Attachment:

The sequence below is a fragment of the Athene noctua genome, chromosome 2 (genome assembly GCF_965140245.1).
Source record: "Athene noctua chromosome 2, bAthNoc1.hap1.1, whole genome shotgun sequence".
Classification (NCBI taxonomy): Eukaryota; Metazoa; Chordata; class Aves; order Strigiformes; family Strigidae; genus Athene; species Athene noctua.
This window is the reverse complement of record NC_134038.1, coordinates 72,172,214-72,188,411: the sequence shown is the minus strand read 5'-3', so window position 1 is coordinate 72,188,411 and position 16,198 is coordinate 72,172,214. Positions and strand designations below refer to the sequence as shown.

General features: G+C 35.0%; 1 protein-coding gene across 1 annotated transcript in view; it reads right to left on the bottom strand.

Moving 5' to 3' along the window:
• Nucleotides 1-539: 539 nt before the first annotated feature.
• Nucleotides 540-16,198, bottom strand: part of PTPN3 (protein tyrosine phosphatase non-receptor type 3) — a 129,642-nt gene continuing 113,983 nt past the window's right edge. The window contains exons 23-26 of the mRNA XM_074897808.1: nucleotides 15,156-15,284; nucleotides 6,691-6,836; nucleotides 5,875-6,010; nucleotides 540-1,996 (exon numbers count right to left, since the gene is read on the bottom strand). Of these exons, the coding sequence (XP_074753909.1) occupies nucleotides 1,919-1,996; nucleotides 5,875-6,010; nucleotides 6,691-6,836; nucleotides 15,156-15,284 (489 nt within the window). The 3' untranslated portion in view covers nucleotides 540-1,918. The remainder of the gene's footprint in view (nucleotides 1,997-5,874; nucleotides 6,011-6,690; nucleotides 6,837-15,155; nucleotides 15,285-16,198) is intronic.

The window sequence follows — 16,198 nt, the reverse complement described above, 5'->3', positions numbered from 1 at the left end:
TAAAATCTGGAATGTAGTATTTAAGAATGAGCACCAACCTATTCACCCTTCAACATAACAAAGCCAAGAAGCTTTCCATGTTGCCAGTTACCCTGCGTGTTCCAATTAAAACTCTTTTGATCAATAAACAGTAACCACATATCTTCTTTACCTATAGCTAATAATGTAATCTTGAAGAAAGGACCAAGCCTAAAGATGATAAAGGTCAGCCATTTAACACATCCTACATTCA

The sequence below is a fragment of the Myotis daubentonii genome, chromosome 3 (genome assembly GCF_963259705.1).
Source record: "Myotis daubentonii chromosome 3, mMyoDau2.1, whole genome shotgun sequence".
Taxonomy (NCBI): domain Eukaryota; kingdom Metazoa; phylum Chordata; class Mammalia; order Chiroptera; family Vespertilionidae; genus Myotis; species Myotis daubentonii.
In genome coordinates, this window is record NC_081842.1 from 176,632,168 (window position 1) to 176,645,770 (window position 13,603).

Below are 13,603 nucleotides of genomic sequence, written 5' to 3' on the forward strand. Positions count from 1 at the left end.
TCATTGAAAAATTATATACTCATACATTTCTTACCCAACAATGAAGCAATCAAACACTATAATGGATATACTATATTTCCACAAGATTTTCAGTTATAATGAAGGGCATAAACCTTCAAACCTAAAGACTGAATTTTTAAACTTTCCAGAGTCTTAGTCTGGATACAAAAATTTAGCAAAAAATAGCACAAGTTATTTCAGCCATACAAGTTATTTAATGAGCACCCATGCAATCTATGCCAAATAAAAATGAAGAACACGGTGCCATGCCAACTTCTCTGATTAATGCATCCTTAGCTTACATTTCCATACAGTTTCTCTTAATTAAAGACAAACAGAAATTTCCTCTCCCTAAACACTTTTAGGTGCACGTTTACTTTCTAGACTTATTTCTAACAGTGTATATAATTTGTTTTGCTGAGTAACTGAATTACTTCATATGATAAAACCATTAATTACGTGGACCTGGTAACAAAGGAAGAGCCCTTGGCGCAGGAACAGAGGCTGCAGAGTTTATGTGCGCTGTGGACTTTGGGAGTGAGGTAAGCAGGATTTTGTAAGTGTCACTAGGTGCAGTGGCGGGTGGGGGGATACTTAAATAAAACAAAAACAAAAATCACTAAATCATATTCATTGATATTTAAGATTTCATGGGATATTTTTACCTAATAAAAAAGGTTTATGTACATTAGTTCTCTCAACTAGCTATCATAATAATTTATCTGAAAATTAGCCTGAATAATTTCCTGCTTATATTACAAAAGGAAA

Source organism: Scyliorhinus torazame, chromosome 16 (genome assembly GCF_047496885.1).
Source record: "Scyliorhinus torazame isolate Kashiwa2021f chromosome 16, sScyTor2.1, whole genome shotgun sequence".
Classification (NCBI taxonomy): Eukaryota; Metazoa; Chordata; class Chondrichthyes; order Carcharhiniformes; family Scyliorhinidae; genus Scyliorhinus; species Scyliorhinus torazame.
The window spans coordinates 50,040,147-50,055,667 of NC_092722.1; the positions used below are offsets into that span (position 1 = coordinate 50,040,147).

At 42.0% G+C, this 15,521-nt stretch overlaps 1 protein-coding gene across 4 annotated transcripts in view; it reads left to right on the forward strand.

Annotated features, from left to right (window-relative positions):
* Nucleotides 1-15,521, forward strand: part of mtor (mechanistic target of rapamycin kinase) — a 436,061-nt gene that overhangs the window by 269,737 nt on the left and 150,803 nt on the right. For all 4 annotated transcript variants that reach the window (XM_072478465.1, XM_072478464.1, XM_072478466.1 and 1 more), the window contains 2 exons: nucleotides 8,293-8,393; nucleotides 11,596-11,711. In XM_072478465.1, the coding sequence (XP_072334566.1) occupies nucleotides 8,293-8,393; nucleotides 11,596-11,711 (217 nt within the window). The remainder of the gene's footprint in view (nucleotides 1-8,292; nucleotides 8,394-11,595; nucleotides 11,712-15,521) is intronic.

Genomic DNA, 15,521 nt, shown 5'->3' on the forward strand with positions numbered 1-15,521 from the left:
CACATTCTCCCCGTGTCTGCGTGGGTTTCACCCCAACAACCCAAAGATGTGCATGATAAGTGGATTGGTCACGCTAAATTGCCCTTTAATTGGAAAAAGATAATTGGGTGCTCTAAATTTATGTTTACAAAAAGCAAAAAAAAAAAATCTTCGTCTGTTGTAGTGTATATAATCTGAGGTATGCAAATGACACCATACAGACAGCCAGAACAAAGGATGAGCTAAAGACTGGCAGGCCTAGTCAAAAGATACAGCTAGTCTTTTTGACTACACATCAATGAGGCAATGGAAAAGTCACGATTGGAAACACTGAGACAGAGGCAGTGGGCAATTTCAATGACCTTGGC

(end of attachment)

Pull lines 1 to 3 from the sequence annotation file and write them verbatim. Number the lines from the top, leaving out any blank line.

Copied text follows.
The sequence below is a fragment of the Athene noctua genome, chromosome 2 (genome assembly GCF_965140245.1).
Source record: "Athene noctua chromosome 2, bAthNoc1.hap1.1, whole genome shotgun sequence".
Classification (NCBI taxonomy): Eukaryota; Metazoa; Chordata; class Aves; order Strigiformes; family Strigidae; genus Athene; species Athene noctua.